Spitzer got snagged by the fine print of the Patriot Act.
Mark Hosenball and Michael Isikoff
Updated: 12:42 PM ET Mar 15, 2008
When Congress passed the Patriot Act in the aftermath of the 9/11
attacks, law-enforcement agencies hailed it as a powerful tool to help
track down the confederates of Osama bin Laden. No one expected it would
end up helping to snag the likes of Eliot Spitzer. The odd connection
between the antiterror law and Spitzer's trysts with call girls
illustrates how laws enacted for one purpose often end up being used
very differently once they're on the books.
The Patriot Act gave the FBI new powers to snoop on suspected
terrorists. In the fine print were provisions that gave the Treasury
Department authority to demand more information from banks about their
customers' financial transactions. Congress wanted to help the Feds
identify terrorist money launderers. But Treasury went further. It
issued stringent new regulations that required banks themselves to look
for unusual transactions (such as odd patterns of cash withdrawals or
wire transfers) and submit SARs—Suspicious Activity Reports—to the
government. Facing potentially stiff penalties if they didn't comply,
banks and other financial institutions installed sophisticated software
to detect anomalies among millions of daily transactions. They began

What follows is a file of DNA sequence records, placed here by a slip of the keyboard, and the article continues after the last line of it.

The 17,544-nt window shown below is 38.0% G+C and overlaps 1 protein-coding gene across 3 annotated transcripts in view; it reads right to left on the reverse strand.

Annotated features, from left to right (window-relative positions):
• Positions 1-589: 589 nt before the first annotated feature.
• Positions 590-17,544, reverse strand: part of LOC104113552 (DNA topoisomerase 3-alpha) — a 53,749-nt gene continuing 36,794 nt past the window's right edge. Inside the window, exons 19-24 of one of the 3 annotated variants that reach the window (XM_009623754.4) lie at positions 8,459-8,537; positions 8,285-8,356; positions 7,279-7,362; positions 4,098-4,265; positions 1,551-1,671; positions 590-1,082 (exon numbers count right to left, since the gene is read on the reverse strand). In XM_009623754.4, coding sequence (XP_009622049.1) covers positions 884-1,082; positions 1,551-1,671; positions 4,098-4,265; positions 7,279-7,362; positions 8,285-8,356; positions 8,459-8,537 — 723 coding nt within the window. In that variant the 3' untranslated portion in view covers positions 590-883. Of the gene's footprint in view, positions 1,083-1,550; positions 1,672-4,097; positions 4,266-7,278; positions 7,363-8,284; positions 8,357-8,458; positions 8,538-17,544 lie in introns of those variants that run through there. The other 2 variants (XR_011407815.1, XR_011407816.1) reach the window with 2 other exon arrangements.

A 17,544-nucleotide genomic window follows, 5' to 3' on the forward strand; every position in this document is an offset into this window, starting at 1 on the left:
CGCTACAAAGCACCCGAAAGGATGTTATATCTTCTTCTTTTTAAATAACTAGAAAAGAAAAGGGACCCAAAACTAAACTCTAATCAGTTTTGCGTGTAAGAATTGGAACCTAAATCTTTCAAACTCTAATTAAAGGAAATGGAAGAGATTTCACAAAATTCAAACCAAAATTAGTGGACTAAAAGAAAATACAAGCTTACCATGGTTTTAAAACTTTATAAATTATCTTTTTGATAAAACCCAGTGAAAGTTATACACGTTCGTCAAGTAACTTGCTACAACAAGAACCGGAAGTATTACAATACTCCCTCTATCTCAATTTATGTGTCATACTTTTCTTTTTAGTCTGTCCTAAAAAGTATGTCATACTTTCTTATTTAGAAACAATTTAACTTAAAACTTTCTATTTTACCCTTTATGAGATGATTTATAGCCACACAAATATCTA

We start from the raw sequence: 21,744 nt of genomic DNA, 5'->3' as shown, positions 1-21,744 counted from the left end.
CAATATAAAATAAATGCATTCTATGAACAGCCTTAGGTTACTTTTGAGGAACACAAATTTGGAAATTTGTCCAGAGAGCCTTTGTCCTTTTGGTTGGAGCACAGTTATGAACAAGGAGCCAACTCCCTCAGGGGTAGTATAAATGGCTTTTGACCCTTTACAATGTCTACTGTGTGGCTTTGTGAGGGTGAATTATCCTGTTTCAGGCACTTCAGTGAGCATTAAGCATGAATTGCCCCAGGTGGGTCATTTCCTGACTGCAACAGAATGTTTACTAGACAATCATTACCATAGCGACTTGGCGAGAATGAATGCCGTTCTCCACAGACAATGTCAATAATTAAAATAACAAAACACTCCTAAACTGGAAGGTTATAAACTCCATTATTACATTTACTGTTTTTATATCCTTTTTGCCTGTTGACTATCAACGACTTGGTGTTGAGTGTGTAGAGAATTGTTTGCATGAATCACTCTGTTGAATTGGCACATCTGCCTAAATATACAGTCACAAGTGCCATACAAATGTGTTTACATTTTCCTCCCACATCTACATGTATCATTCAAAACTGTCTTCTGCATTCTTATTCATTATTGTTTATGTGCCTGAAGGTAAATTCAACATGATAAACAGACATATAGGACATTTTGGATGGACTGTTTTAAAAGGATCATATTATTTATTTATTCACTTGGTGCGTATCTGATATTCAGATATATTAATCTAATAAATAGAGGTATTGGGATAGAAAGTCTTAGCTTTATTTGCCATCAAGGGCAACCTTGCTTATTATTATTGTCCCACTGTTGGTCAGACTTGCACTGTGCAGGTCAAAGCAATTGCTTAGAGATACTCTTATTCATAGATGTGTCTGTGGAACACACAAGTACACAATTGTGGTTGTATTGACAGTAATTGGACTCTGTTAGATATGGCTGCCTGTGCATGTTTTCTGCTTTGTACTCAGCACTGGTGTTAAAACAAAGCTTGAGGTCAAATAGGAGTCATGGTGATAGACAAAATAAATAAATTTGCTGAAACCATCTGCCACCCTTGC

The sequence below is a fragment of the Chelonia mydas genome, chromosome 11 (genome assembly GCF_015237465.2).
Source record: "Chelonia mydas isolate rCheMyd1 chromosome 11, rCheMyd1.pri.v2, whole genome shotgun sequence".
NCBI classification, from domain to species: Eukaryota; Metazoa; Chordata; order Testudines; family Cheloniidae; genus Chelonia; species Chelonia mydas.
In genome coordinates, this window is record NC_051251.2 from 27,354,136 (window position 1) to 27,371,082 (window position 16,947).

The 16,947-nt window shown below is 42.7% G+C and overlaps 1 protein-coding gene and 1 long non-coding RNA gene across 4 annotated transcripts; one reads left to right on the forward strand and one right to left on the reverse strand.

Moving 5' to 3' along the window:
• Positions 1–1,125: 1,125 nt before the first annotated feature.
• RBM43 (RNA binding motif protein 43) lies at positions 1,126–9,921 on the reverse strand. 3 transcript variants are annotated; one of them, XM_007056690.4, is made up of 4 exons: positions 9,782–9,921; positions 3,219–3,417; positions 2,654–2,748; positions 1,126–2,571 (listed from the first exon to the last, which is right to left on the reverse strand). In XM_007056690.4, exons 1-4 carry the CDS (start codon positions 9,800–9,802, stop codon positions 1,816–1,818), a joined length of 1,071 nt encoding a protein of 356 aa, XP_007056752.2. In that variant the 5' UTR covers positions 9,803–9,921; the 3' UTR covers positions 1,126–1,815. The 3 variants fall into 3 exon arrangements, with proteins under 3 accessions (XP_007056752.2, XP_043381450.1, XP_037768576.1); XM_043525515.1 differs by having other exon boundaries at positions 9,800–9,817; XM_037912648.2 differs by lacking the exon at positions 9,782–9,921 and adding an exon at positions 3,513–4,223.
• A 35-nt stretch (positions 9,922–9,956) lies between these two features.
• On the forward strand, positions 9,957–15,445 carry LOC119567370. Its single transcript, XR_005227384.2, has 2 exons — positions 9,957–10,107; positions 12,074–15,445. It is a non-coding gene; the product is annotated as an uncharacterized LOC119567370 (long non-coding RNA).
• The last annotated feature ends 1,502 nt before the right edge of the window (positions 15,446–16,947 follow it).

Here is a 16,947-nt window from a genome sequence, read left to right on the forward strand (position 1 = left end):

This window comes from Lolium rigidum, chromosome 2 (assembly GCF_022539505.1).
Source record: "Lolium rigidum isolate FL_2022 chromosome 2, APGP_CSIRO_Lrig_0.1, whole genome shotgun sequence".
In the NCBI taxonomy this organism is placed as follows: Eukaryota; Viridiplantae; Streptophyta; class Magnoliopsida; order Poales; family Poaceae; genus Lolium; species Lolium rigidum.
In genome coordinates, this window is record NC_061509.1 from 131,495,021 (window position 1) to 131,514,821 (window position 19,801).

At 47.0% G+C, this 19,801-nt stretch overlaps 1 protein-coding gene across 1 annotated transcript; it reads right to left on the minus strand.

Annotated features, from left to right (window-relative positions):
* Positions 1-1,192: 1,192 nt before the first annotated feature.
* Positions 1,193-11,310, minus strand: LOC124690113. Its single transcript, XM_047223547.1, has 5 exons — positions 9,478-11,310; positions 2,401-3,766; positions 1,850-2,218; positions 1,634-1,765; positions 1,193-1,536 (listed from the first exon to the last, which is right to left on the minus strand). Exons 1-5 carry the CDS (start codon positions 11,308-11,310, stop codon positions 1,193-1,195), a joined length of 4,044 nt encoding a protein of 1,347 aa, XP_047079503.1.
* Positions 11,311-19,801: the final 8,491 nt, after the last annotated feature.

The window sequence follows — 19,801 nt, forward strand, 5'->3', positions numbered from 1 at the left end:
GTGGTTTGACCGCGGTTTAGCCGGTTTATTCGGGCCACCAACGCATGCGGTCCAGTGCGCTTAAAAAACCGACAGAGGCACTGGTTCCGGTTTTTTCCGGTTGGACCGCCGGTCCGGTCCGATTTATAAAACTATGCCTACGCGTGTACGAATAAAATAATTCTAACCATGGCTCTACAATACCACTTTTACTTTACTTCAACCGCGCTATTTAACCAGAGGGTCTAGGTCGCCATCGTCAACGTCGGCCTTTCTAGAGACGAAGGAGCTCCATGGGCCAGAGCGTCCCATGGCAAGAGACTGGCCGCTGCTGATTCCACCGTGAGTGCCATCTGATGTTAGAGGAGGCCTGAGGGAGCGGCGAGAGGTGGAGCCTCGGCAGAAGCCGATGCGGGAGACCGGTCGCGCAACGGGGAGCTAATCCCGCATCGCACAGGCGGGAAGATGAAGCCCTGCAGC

ranking the risk levels of their customers—on a scale of zero to
100—based on complex formulas that included the credit rating, assets
and profession of the account holder.
Another element of the formulas: whether an account holder was a
"politically exposed person." At first focused on potentially crooked
foreign officials, the PEP lists expanded to include many U.S.
politicians and public officials who were conceivably vulnerable to
The new scrutiny resulted in an explosion of SARs, from 204,915 in 2001
to 1.23 million last year. The data, stored in an IRS computer in
Detroit, are accessible by law-enforcement agencies nationwide.
"Terrorism has virtually nothing to do with it," says Peter Djinis, a
former top Treasury lawyer. "The vast majority of SARs filed today
involve garden-variety forms of white-collar crime." Federal prosecutors
around the country routinely scour the SARs for potential leads.
One of those leads led to Spitzer. Last summer New York's North Fork
Bank, where Spitzer had an account, filed a SAR about unusual money
transfers he had made, say law-enforcement and industry sources who
asked not to be identified because of the sensitivity of the probe. One
of the sources tells NEWSWEEK that Spitzer wasn't flagged because of his
public position. Instead, the governor called attention to himself by
asking the bank to transfer money in someone else's name. (A North Fork
spokesperson says the bank does not discuss its customers.) The SAR was
not itself evidence that Spitzer had committed a crime. But it made the
Feds curious enough to follow the money.